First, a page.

According to Bart Sibrel’s website he “has been making movies for over twenty-five years, during which time he has owned five production companies and produced films shown on NBC, FOX, CNN, BET, USA, and The Tonight Show with Jay Leno”. This extremely grand claim suggests he is in the same league as James Cameron or Alfred Hitchcock. There is however little evidence to support this: Sibrel’s IMDB entry lists him as producing a single, self-published film. As far as I can tell he makes his living as a taxi driver. Sibrel attempted to sue Buzz Aldrin after Aldrin punched him, (Sibrel insulted Aldrin and called him a liar). His claim was thrown out of court. (The punch has been watched by nearly three million people and can watched/enjoyed here.)
Similar ‘documentaries’ at least give NASA and scientists a chance to offer explanations and facts. Bart Sibrel’s ‘documentary’ however does not. All of the arguments made in his movie go unchallenged. SIbrel opens by describing The Tower of Babel, The Titanic and the space race – the three are apparently equated. Sibrel is implying that the space race was an equally flawed and doomed project. Sibrel makes vague accusations as the ‘documentary’ progresses. He mentions problems that NASA encountered (the hubble space telescope and the challenger incident). It is true that neither of these things went smoothly (the challenger incident was in particular a tragedy) but this does not prove the moon landings were too advanced for NASA.
Having established that NASA was as technology advanced as the Amish, Sibrel launches into the traditional arguments that are used by the conspiracy theorists; the Van Allen belts, the shadows, etc. The movie does not offer any original arguments or anything in the way of evidence. I would seriously advise against watching this.
David Icke is probably the most famous conspiracy fool in the world. Whatever ludicrous myth you hear, you can guarantee David Icke believes it. The main myth he promotes, is that the world is apparently controlled by a group of aliens who masquerade as human beings. In countless books and lecture tours he has made numerous insane claims (without any proof), stating (amongst other things) that injections received by HIV patients give them HIV (they were healthy already), 9/11 was staged, the Napoleonic Wars were organised to make the Rothschild family money, Hurricane Sandy was organised by Obama and World War Two never happened. His belief that the moon landings were nothing other than a film (directed by Stanley Kubrick) is just the tip of a very crazy iceberg.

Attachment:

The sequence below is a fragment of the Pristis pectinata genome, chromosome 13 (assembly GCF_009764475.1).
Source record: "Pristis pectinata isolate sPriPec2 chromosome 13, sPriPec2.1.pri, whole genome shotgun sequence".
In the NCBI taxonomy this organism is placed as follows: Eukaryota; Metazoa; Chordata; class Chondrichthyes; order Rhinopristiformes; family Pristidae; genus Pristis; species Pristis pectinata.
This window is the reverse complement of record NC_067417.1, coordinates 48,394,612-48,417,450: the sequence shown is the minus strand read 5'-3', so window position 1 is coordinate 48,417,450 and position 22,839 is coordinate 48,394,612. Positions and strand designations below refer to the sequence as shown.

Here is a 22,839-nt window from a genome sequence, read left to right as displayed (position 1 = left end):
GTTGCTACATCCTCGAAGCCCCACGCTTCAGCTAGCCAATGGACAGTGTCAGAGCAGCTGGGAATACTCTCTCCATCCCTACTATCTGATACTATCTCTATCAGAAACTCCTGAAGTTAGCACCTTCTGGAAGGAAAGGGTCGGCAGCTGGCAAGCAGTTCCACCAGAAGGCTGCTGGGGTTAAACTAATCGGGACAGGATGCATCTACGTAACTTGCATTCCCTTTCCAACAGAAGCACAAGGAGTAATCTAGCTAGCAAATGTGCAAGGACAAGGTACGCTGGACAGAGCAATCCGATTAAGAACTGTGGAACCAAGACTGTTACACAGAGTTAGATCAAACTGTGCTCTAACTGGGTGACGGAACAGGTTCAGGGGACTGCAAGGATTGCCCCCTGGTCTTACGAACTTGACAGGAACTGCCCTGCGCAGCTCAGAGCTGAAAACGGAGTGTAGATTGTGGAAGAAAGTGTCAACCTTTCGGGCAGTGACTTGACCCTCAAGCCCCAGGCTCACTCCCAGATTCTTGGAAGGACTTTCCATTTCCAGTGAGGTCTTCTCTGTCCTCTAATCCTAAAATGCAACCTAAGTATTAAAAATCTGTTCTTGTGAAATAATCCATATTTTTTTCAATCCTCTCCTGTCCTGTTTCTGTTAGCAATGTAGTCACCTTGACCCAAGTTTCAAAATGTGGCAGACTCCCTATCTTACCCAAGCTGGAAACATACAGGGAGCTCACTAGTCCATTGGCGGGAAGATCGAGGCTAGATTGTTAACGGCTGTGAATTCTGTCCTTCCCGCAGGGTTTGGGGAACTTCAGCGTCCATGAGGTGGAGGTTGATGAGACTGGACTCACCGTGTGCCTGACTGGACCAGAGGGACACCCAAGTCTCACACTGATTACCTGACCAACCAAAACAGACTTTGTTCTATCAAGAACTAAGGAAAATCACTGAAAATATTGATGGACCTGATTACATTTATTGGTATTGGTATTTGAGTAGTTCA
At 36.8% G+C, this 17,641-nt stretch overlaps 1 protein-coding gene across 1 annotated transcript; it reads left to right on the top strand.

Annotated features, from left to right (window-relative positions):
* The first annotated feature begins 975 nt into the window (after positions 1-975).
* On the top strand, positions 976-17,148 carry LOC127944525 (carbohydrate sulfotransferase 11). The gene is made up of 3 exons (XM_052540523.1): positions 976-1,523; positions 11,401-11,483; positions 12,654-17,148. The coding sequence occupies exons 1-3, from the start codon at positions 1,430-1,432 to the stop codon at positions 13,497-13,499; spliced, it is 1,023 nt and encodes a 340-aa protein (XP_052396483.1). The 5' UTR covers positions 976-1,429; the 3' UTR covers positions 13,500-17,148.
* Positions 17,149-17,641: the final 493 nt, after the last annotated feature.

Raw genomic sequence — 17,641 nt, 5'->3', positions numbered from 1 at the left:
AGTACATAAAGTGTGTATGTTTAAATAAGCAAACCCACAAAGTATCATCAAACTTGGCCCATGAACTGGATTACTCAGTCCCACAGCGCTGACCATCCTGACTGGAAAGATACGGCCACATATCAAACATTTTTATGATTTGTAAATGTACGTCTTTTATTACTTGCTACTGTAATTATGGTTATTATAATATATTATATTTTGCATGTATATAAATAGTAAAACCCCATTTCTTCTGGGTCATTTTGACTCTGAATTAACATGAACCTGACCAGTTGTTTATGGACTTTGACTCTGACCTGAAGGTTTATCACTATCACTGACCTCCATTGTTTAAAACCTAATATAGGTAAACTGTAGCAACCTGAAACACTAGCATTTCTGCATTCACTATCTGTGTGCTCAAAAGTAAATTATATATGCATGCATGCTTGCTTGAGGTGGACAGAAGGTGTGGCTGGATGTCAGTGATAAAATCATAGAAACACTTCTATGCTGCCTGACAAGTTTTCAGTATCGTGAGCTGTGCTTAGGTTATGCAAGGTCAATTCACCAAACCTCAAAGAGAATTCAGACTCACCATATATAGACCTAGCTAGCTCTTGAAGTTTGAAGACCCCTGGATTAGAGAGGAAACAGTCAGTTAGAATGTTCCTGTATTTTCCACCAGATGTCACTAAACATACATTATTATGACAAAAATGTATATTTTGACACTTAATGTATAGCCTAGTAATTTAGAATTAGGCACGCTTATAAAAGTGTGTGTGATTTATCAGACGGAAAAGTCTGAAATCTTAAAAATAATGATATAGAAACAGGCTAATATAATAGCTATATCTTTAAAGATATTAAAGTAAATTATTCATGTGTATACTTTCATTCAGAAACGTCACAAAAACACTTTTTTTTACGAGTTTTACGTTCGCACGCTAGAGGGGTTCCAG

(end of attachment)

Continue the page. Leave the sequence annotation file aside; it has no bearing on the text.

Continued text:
Ralph Rene was a university dropout who worked as a carpenter. He was clearly a man with delusions of grandeur; he published a non-fiction book which “reduces Einstein’s [theory of] Relativity to an absurdity” and another which he describes as “A simple proof using stellar observations and plane trig that Newton’s massive Equatorial Bulge is just a figment of Newton’s imagination.” In addition to ‘disproving’ the works of two of the finest minds in history, Rene is another person who insists the 9/11 attacks were orchestrated and lays out his arguments in ‘World Trade Centre Lies and Fairytales”. His book about the moon landings was entitled “NASA Mooned America!”
Another event from history, which has long been a victim of conspiracy nonsense, is the sinking of the RMS Titanic. As always, rather than trawl the internet and read the various books, I shall be analysing something that makes the standard claims. For this I have selected the ‘documentary’ Why They Sank the Titanic